In a television commercial about fulfilling dreams, a father says he promised his son that they would visit every national park in America, and we see them traveling with an Airstream trailer on an idyllic 30-year quest to satisfy that promise.
Those may be actors in the American Family Insurance commercial, but Don and Shelly Hafner are real people who plan to visit every one of the 59 national parks—not over 30 years, but in about 15 months.
The Hafners were watching television at their home in Kansas City, Missouri, when that inspiring commercial popped up on the screen, and they decided a national park tour would be a great opportunity for Shelly, an accomplished photographer, to follow her hobby by taking and selling national park pictures, and for both of them to see the country in a way they had never done before. And by traveling in an RV, they could take along their two little dogs, Bubba and Lilly Bella.
Shelly, a 55-year-old registered nurse, and Don, 57, a former teacher who works in financial services, have been to most states and done a lot of traveling abroad—to China, Japan, Italy, Croatia, Venezuela, the Caribbean and more. But until this adventure they had never toured the U.S.—or gone anywhere—in an RV. As Shelly put it: “My idea of camping was staying in a hotel without room service.”
Choosing a Rig
They started out by buying a 2003 Ford F-150 truck and a 24-foot Forest River Surveyor travel trailer. Shelly left a management job in nursing; they rented their house, and then divided their possessions into things to store, things to keep out for the trip and things to donate.
Deciding what to take in the RV was, of course, difficult, whether stocking the kitchen or selecting a wardrobe. As Don reported on their website (59nationalparks.com), they concluded that they could only bring half as many shoes as they would have liked. Don said that “when I told Shelly that I was only bringing four pairs of shoes, she said, ‘I hope you don’t expect me to live that way.’”
Shelly boxed up 45 pairs of shoes for storage and was left with eight for the trip. Another difficulty, she said, was trying to figure out what to take from a home kitchen that held “just about every gadget possible.”
Their first trip was a practice run to Branson, Missouri, which revealed some problems. They had put items in the bathtub and sinks without realizing that the RV dealer had winterized the trailer and left the faucets on. And so when they opened the water supply, the bathtub and sinks flooded with water and anti-freeze.
They had trouble getting the trailer level and had problems lighting the oven and turning on the hot water heater. But these were just part of the normal learning experiences of a couple new to RVing. Don was quickly able to post some “Lessons Learned” on their website, among them:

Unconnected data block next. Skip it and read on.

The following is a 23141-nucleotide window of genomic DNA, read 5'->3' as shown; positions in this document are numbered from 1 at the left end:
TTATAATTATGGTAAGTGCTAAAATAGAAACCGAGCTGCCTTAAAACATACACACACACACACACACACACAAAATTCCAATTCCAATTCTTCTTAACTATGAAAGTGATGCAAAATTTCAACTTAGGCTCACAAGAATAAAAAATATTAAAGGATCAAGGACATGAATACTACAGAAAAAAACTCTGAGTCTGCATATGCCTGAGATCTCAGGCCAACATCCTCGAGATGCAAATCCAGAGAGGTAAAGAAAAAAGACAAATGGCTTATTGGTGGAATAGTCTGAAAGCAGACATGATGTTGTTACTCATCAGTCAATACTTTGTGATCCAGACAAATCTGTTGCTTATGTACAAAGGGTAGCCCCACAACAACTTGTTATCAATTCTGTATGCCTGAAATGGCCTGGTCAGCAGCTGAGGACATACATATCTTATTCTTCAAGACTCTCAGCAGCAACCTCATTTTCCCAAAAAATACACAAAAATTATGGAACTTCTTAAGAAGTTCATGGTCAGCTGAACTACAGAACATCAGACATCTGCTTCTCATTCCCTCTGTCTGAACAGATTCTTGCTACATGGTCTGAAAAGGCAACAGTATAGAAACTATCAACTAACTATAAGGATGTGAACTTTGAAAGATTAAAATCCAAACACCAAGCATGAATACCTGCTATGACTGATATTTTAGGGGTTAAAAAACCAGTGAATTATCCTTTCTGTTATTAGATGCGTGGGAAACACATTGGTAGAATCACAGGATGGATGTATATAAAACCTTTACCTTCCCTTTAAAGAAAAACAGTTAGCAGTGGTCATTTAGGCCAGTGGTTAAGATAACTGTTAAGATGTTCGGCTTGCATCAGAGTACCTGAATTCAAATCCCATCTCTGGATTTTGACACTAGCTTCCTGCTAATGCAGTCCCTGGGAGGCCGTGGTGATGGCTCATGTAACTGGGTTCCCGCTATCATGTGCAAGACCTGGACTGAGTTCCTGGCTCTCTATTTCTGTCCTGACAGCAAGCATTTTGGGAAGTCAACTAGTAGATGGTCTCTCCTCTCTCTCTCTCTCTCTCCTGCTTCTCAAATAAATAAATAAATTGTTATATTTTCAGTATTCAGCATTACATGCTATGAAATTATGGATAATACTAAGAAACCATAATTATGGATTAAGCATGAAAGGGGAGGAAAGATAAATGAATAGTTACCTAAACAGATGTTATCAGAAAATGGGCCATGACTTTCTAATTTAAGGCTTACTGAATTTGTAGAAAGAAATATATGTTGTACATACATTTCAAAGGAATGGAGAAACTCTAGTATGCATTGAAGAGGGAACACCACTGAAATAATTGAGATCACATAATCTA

When you cook a meal inside your RV, disable the smoke detector unless you enjoy hearing the alarm. Remember to re-enable it.
If you are a light sleeper, think about using earplugs while sleeping on rainy nights. The sound of rain on your aluminum roof is pretty loud.
It’s hard to bring more tools than you need. Err on the side or bringing too many.
The Trip Begins
So, with lessons learned from the practice run, Don and Shelly arrived at Hot Springs National Park in Arkansas on April 1 to begin their 59-park adventure. From there, it was off to the Florida Everglades, and then, well, who knows?
Don said they have outlined their whole itinerary but are not disclosing it. They want to surprise readers as they blog about the trip on their website. They intend to travel to about 40 national parks in their RV; they will need air travel to reach parks in Alaska, Hawaii, American Samoa and the Virgin Islands. And not only do they plan to visit every national park, they also hope to see many nearby national monuments and historic sites. They expect to end their tour on July 4, 2015.
The Hafners said this is a good time in their life to make such a trip. They are still young enough to fully enjoy travel and their two sons are grown, on their own and doing well. Sponsors are being enlisted to help pay for the national park tour and they hope to find other ways to earn money during their journey, such as selling notecards with Shelly’s national park pictures. You can follow their adventures at 59nationalparks.com.
The Hafners are representative of a lot of people who are not waiting for retirement to take extended RV trips or to become full-time RVers. In this month’s issue you can read a story by Arline Chandler about several couples who manage to earn enough money at seasonal jobs to keep themselves on the road. And if you have any thoughts of becoming a full-time RVer yourself, you can learn a lot by reading Rene Agredano’s column, “On the Road for Good,” in this magazine each month. In this month’s issue, Rene explores the tax implications of making your home on the road. As Rene demonstrates each month, there is much to consider before leaving a settled life for a rambling one, but there are many benefits, too.
Write to Mike Ward, editor at RV Life magazine, 18717 76th Avenue West, Suite B, Lynnwood, WA 98037 or e-mail firstname.lastname@example.org. Find First Glance online at rvlife.com.